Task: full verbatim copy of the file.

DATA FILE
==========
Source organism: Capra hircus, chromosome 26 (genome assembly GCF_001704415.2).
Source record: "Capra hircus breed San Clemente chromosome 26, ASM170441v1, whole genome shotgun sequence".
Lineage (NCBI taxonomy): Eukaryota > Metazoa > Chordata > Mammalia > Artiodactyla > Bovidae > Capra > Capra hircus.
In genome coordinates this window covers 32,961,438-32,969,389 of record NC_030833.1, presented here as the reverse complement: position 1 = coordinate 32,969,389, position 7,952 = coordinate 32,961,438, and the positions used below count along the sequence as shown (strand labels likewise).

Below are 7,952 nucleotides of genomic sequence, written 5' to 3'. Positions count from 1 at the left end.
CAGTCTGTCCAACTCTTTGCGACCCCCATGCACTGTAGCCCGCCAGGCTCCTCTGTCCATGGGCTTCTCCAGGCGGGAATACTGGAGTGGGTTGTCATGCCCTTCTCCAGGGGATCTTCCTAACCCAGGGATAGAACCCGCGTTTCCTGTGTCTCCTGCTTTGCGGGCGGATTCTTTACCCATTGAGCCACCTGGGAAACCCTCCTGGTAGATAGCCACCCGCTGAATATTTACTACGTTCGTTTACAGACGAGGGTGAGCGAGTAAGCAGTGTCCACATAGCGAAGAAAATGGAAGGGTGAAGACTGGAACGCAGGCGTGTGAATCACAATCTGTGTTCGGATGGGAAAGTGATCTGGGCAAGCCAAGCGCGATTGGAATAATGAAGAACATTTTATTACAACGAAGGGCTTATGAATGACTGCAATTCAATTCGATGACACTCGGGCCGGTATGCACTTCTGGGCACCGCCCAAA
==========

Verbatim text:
Source organism: Capra hircus, chromosome 26 (genome assembly GCF_001704415.2).
Source record: "Capra hircus breed San Clemente chromosome 26, ASM170441v1, whole genome shotgun sequence".
Lineage (NCBI taxonomy): Eukaryota > Metazoa > Chordata > Mammalia > Artiodactyla > Bovidae > Capra > Capra hircus.
In genome coordinates this window covers 32,961,438-32,969,389 of record NC_030833.1, presented here as the reverse complement: position 1 = coordinate 32,969,389, position 7,952 = coordinate 32,961,438, and the positions used below count along the sequence as shown (strand labels likewise).

Below are 7,952 nucleotides of genomic sequence, written 5' to 3'. Positions count from 1 at the left end.
CAGTCTGTCCAACTCTTTGCGACCCCCATGCACTGTAGCCCGCCAGGCTCCTCTGTCCATGGGCTTCTCCAGGCGGGAATACTGGAGTGGGTTGTCATGCCCTTCTCCAGGGGATCTTCCTAACCCAGGGATAGAACCCGCGTTTCCTGTGTCTCCTGCTTTGCGGGCGGATTCTTTACCCATTGAGCCACCTGGGAAACCCTCCTGGTAGATAGCCACCCGCTGAATATTTACTACGTTCGTTTACAGACGAGGGTGAGCGAGTAAGCAGTGTCCACATAGCGAAGAAAATGGAAGGGTGAAGACTGGAACGCAGGCGTGTGAATCACAATCTGTGTTCGGATGGGAAAGTGATCTGGGCAAGCCAAGCGCGATTGGAATAATGAAGAACATTTTATTACAACGAAGGGCTTATGAATGACTGCAATTCAATTCGATGACACTCGGGCCGGTATGCACTTCTGGGCACCGCCCAAA